Atletico Madrid ended Bayern Munich’s Champions League dreams on Tuesday, but the Bavarians sealed a fourth consecutive Bundesliga title with a 2-1 win over Ingolstadt on Saturday as Robert Lewandowski’s brace sealed an historic triumph.
We take a look at what Pep Guardiola has achieved in his three years at the Allianz Arena, and the legacy he leaves behind as he prepares to join Manchester City.
No team had ever won the Bundesliga title four times in a row.
Bayern made it three in succession on three separate occasions, but a fourth title proved to be beyond them each time. Gerd Muller, Uli Hoeness, Sepp Maier and Franz Beckenbauer were unable to do it in the early 1970s. Klaus Augenthaler, Lothar Matthaus and Jean-Marie Pfaff had to settle for three straight league crowns in the 1980s. Oliver Kahn, Stefan Effenberg and Giovane Elber also came up short of that mark either side of the turn of the century.
And there was the iconic Borussia Monchengladbach side of Jupp Heynckes and Allan
Simonsen that won three consecutive league titles between 1975 and 1977. They, too, stumbled in pursuit of the fourth title.
But then Guardiola came along.
Heynckes guided Bayern to a historic treble the season before Guardiola’s arrival to set the bar high, but they have gone on to ruthlessly dominate the Bundesliga ever since the former Barcelona boss took charge.
Bayern finished an impressive 19 points clear of Borussia Dortmund in his first season in charge in 2013-14, before they cruised to another Bundesliga title in 2014-15, staying well clear of Wolfsburg to make it three in a row.
This season – even though Dortmund have enjoyed a superb Bundesliga campaign, setting a new club record of 77 points after 33 games – Guardiola comfortably steered his team to a fourth consecutive German title.
He might have been unable to deliver Champions League glory, but there is no denying the Spaniard has done an impressive job domestically.
A squad revamped
Many have argued Guardiola has merely taken advantage of Heynckes’ good work, but that would be an unfair conclusion.
Heynckes’ men might have dominated the Bundesliga in 2012-13, but the fact remains they had been playing second fiddle behind Dortmund the previous two campaigns, with Jurgen Klopp’s team winning back-to-back crowns in 2011 and 2012.
Guardiola felt he had work to do when he arrived in Munich – and he did not hesitate to take drastic action in revamping the squad to one that suited his own image.
Mario Gomez and Luiz Gustavo were the first two big names to be offloaded, while Thiago Alcantara and Mario Gotze were brought in. Mario Mandzukic, Toni Kroos and Xherdan Shaqiri were the next three out of the door the following season, with Lewandowski, Juan Bernat, Medhi Benatia and Xabi Alonso all moving to the Allianz Arena.
Finally, club icon Bastian Schweinsteiger was sold to Manchester United ahead of this season as Joshua Kimmich, Douglas Costa, Kingsley Coman and Arturo Vidal all joined.
A significant squad overhaul has taken place over the past three seasons and Bayern look stronger than ever before, a claim backed up by their domestic results over that period.
Whereas Bayern won just two titles in the five seasons before Guardiola’s arrival, no team has even come close to the Bavarians under the 45-year-old.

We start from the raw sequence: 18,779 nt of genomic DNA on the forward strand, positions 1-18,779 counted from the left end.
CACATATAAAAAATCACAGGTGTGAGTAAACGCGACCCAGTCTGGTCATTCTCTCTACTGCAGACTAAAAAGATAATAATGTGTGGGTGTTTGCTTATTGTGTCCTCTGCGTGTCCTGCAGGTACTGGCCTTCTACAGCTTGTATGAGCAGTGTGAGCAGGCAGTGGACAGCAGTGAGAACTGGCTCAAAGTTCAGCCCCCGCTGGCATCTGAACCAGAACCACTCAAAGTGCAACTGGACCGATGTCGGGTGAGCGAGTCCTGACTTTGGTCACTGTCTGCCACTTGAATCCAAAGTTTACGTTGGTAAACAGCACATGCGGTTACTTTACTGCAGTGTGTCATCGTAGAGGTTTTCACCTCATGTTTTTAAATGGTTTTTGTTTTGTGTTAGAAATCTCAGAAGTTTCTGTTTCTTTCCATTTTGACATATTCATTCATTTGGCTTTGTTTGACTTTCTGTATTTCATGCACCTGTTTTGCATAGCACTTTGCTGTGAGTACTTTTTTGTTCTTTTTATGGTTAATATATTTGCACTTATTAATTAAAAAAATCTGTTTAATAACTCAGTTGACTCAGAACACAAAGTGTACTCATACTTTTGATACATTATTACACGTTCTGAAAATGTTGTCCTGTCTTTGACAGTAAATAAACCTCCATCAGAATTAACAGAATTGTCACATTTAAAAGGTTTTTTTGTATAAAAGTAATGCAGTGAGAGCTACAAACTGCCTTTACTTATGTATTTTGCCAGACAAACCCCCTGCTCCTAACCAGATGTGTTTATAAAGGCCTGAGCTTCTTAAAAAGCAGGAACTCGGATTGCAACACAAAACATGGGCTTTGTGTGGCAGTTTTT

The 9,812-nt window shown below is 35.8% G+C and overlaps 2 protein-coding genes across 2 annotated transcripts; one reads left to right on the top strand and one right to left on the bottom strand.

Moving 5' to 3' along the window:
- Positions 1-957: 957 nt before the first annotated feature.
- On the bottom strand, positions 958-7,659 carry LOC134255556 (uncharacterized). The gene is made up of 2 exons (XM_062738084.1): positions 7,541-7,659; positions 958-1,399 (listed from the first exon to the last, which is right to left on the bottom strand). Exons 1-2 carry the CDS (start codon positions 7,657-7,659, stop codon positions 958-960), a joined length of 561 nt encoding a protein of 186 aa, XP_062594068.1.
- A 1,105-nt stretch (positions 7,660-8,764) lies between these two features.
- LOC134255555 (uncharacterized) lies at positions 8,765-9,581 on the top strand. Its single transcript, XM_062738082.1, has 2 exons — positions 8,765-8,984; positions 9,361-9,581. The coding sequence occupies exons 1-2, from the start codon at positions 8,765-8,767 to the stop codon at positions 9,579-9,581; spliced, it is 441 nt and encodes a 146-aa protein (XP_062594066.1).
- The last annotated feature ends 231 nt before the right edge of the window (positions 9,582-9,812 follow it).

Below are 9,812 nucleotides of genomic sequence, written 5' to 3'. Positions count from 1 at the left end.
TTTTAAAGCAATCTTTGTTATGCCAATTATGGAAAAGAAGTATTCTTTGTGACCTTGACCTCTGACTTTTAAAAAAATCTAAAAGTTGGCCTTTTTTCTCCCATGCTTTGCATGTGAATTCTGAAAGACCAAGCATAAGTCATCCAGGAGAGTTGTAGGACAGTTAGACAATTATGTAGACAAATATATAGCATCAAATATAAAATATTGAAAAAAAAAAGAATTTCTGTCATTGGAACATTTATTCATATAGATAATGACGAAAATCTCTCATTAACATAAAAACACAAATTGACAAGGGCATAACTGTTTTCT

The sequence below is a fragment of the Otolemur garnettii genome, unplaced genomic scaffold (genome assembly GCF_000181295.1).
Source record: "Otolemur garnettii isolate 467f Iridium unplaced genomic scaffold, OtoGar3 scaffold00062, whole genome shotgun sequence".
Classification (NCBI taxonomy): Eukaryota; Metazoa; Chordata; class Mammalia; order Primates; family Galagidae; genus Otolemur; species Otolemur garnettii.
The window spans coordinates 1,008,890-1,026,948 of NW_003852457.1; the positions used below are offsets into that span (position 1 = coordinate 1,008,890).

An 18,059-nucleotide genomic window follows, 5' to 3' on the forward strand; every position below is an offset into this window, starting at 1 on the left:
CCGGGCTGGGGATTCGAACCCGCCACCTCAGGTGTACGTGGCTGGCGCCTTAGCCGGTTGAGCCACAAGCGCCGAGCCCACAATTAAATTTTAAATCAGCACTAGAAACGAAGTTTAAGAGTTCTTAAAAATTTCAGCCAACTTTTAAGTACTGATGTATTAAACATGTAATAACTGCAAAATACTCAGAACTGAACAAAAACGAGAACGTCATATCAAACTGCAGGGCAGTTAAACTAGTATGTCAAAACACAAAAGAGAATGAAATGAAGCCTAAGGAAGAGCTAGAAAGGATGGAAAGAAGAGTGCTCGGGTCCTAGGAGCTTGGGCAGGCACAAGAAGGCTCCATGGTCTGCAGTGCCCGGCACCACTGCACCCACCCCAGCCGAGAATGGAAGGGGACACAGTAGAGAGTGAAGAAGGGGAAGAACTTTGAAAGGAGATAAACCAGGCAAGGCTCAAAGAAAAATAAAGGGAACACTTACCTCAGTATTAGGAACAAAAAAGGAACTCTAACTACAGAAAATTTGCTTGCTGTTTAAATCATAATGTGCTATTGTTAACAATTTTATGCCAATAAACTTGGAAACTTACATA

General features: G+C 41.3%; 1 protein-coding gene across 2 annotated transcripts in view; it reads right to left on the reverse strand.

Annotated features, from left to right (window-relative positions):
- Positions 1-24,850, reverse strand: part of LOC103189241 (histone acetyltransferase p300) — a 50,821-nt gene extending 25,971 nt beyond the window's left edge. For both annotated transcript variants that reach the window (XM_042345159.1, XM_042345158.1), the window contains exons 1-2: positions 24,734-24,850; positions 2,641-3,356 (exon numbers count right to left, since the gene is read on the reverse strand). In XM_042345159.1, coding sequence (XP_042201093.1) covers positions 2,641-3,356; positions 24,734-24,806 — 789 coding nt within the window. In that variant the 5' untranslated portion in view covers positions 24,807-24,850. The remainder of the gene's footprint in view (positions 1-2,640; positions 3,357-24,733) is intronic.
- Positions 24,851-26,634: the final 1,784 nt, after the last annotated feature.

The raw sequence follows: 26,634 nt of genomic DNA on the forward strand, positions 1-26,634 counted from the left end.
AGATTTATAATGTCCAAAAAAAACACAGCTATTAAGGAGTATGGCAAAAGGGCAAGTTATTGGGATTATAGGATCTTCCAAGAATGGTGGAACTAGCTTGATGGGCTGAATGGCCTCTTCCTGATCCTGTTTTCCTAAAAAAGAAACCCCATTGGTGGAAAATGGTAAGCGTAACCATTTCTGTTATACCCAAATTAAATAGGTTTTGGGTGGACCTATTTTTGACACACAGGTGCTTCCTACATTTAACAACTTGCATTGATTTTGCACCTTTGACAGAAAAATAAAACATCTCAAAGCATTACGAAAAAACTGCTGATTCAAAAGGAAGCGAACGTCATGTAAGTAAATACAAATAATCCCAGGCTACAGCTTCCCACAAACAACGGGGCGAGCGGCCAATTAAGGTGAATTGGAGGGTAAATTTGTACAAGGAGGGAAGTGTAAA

Bayern have collected a staggering 254 points from their 101 Bundesliga games under Pep, with Dortmund occupying second place in the cumulative table since Guardiola’s arrival on 194.
With 81 wins from those 101 games, FCB have recorded 22 more victories than second-placed BVB.
Closest challengers Dortmund have been beaten on 25 occasions during the Guardiola era, with Bayern ending up on the losing side just nine times in three campaigns.
The Bavarians’ attacking prowess has been unmatched as well, scoring an amazing 251 goals to Dortmund’s 207 over the three seasons, while they have been even stronger in defence, conceding a mere 57 times against Dortmund’s 112.
Ready to stay on top
Guardiola has not only focused on the here and now, though. He has also ensured Bayern are in fine shape to continue their domestic dominance in the years to come.
Ageing players such as Franck Ribery, Arjen Robben and Schweinsteiger seemed indispensable to the team not too long ago, but both wingers played only a small role in Bayern’s title-winning campaign, whereas the experienced midfielder was offloaded to Old Trafford at the start of the season.
None of the trio were massively missed. Douglas Costa and Coman were arguably among the revelations of the season, while Kimmich has hugely impressed both in midfield and in defence whenever called upon as injuries mounted up after the mid-season break.
On top of that, Lewandowski, Thomas Muller, Thiago, David Alaba, Javi Martinez, Jerome Boateng and Manuel Neuer all either have their best years ahead of them or are in the prime of their careers. Crucially, they are all now tied to long-term contracts.
While his failure to win the Champions League means his stay has not been an unqualified success, there is no denying he has achieved something special in Munich.
While incoming coach Carlo Ancelotti does not have Guardiola’s stellar record when it comes to domestic titles – with the Catalan winning six out of a potential seven crowns during his spells at Barca and Bayern – the German champions seem destined to continue their Bundesliga hegemony for the foreseeable future.